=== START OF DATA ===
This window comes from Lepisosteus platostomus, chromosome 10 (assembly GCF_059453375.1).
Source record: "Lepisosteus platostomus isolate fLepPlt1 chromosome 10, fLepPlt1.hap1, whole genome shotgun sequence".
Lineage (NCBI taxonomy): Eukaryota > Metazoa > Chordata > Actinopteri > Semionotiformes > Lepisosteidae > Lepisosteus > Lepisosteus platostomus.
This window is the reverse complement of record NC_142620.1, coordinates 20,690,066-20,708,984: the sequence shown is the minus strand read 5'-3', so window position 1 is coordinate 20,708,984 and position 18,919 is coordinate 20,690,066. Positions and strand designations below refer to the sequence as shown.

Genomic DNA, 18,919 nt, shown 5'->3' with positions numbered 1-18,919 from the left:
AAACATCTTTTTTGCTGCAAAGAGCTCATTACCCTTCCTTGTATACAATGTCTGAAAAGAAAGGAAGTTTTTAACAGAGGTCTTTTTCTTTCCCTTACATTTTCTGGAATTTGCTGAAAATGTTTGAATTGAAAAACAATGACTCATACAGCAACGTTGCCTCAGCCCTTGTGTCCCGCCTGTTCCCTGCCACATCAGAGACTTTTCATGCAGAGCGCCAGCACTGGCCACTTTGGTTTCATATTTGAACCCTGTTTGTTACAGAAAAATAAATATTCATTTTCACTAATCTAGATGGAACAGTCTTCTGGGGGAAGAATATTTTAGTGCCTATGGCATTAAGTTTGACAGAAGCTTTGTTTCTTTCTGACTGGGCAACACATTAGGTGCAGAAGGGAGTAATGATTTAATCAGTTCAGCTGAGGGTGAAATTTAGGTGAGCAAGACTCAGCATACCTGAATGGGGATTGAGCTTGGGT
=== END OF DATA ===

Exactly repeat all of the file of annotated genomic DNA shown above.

This window comes from Lepisosteus platostomus, chromosome 10 (assembly GCF_059453375.1).
Source record: "Lepisosteus platostomus isolate fLepPlt1 chromosome 10, fLepPlt1.hap1, whole genome shotgun sequence".
Lineage (NCBI taxonomy): Eukaryota > Metazoa > Chordata > Actinopteri > Semionotiformes > Lepisosteidae > Lepisosteus > Lepisosteus platostomus.
This window is the reverse complement of record NC_142620.1, coordinates 20,690,066-20,708,984: the sequence shown is the minus strand read 5'-3', so window position 1 is coordinate 20,708,984 and position 18,919 is coordinate 20,690,066. Positions and strand designations below refer to the sequence as shown.

Genomic DNA, 18,919 nt, shown 5'->3' with positions numbered 1-18,919 from the left:
AAACATCTTTTTTGCTGCAAAGAGCTCATTACCCTTCCTTGTATACAATGTCTGAAAAGAAAGGAAGTTTTTAACAGAGGTCTTTTTCTTTCCCTTACATTTTCTGGAATTTGCTGAAAATGTTTGAATTGAAAAACAATGACTCATACAGCAACGTTGCCTCAGCCCTTGTGTCCCGCCTGTTCCCTGCCACATCAGAGACTTTTCATGCAGAGCGCCAGCACTGGCCACTTTGGTTTCATATTTGAACCCTGTTTGTTACAGAAAAATAAATATTCATTTTCACTAATCTAGATGGAACAGTCTTCTGGGGGAAGAATATTTTAGTGCCTATGGCATTAAGTTTGACAGAAGCTTTGTTTCTTTCTGACTGGGCAACACATTAGGTGCAGAAGGGAGTAATGATTTAATCAGTTCAGCTGAGGGTGAAATTTAGGTGAGCAAGACTCAGCATACCTGAATGGGGATTGAGCTTGGGT